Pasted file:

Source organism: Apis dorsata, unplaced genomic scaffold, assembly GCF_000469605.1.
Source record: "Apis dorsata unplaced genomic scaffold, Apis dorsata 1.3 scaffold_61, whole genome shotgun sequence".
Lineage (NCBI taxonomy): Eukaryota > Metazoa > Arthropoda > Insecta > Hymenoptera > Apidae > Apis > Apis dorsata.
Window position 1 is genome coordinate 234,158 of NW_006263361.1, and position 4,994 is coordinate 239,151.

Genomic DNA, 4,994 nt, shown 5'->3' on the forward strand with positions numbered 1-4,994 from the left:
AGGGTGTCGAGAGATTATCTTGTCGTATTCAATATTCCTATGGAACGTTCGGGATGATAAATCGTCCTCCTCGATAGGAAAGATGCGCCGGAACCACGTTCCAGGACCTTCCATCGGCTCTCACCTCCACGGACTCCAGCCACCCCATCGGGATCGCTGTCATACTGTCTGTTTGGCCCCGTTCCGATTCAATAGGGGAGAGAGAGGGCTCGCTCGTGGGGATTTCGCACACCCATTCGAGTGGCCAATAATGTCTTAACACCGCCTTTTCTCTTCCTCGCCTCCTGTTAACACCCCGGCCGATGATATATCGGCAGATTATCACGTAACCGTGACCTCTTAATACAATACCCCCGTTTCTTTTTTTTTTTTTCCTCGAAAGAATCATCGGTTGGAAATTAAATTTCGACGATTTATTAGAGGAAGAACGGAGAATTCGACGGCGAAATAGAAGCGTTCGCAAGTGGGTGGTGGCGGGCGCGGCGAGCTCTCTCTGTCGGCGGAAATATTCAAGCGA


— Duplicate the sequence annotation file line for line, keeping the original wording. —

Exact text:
Source organism: Apis dorsata, unplaced genomic scaffold, assembly GCF_000469605.1.
Source record: "Apis dorsata unplaced genomic scaffold, Apis dorsata 1.3 scaffold_61, whole genome shotgun sequence".
Lineage (NCBI taxonomy): Eukaryota > Metazoa > Arthropoda > Insecta > Hymenoptera > Apidae > Apis > Apis dorsata.
Window position 1 is genome coordinate 234,158 of NW_006263361.1, and position 4,994 is coordinate 239,151.

Genomic DNA, 4,994 nt, shown 5'->3' on the forward strand with positions numbered 1-4,994 from the left:
AGGGTGTCGAGAGATTATCTTGTCGTATTCAATATTCCTATGGAACGTTCGGGATGATAAATCGTCCTCCTCGATAGGAAAGATGCGCCGGAACCACGTTCCAGGACCTTCCATCGGCTCTCACCTCCACGGACTCCAGCCACCCCATCGGGATCGCTGTCATACTGTCTGTTTGGCCCCGTTCCGATTCAATAGGGGAGAGAGAGGGCTCGCTCGTGGGGATTTCGCACACCCATTCGAGTGGCCAATAATGTCTTAACACCGCCTTTTCTCTTCCTCGCCTCCTGTTAACACCCCGGCCGATGATATATCGGCAGATTATCACGTAACCGTGACCTCTTAATACAATACCCCCGTTTCTTTTTTTTTTTTTCCTCGAAAGAATCATCGGTTGGAAATTAAATTTCGACGATTTATTAGAGGAAGAACGGAGAATTCGACGGCGAAATAGAAGCGTTCGCAAGTGGGTGGTGGCGGGCGCGGCGAGCTCTCTCTGTCGGCGGAAATATTCAAGCGA